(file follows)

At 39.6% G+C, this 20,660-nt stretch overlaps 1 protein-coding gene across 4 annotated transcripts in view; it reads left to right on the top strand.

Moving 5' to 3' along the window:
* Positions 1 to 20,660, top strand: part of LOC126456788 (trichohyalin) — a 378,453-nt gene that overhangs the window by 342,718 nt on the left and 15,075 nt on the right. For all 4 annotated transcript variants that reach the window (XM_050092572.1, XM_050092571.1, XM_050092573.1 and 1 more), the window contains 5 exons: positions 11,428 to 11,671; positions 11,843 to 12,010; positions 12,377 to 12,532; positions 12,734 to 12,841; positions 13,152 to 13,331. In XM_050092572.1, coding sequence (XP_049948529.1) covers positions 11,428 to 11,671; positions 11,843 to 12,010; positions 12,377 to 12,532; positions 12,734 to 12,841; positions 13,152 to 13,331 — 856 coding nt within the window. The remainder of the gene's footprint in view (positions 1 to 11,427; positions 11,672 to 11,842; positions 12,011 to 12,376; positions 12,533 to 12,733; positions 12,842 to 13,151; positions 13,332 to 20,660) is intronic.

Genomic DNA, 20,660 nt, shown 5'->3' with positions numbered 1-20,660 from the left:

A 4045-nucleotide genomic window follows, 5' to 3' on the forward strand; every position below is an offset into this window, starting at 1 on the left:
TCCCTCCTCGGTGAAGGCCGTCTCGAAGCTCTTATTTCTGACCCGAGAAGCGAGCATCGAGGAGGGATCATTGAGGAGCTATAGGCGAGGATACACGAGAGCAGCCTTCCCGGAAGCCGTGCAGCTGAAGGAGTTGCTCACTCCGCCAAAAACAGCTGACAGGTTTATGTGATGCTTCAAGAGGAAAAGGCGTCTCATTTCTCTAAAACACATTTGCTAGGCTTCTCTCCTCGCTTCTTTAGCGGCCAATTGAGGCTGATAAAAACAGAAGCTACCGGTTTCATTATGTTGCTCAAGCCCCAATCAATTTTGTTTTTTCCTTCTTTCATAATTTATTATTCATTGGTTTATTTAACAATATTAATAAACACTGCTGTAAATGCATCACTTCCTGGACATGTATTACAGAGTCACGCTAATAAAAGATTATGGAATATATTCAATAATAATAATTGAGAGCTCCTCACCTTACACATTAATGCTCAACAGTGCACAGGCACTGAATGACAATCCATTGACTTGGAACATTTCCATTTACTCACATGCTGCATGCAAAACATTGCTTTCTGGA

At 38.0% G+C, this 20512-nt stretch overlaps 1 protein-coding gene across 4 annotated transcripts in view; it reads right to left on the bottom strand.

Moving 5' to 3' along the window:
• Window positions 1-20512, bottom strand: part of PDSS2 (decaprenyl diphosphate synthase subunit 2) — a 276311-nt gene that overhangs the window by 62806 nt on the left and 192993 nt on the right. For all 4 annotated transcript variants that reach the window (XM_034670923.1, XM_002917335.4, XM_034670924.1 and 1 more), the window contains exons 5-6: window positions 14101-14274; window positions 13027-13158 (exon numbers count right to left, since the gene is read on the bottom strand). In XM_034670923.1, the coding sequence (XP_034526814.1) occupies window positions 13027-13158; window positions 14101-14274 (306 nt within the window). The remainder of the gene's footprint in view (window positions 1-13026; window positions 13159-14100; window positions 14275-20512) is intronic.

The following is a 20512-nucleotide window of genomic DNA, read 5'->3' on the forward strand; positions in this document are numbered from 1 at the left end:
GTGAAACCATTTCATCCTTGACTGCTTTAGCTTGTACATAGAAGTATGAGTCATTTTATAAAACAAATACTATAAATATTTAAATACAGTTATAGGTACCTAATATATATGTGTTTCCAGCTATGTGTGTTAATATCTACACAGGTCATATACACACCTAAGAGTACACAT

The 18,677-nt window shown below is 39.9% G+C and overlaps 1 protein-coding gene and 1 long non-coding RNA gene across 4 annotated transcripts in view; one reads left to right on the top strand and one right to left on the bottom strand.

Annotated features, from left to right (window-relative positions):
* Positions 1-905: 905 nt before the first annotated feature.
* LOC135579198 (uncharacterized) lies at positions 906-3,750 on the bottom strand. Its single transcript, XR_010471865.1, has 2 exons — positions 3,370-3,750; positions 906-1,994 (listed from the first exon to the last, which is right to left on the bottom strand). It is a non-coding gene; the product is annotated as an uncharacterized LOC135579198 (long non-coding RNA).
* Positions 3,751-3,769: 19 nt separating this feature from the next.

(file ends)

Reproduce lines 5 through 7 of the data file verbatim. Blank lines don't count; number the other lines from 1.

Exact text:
A 4045-nucleotide genomic window follows, 5' to 3' on the forward strand; every position below is an offset into this window, starting at 1 on the left:
TCCCTCCTCGGTGAAGGCCGTCTCGAAGCTCTTATTTCTGACCCGAGAAGCGAGCATCGAGGAGGGATCATTGAGGAGCTATAGGCGAGGATACACGAGAGCAGCCTTCCCGGAAGCCGTGCAGCTGAAGGAGTTGCTCACTCCGCCAAAAACAGCTGACAGGTTTATGTGATGCTTCAAGAGGAAAAGGCGTCTCATTTCTCTAAAACACATTTGCTAGGCTTCTCTCCTCGCTTCTTTAGCGGCCAATTGAGGCTGATAAAAACAGAAGCTACCGGTTTCATTATGTTGCTCAAGCCCCAATCAATTTTGTTTTTTCCTTCTTTCATAATTTATTATTCATTGGTTTATTTAACAATATTAATAAACACTGCTGTAAATGCATCACTTCCTGGACATGTATTACAGAGTCACGCTAATAAAAGATTATGGAATATATTCAATAATAATAATTGAGAGCTCCTCACCTTACACATTAATGCTCAACAGTGCACAGGCACTGAATGACAATCCATTGACTTGGAACATTTCCATTTACTCACATGCTGCATGCAAAACATTGCTTTCTGGA

At 38.0% G+C, this 20512-nt stretch overlaps 1 protein-coding gene across 4 annotated transcripts in view; it reads right to left on the bottom strand.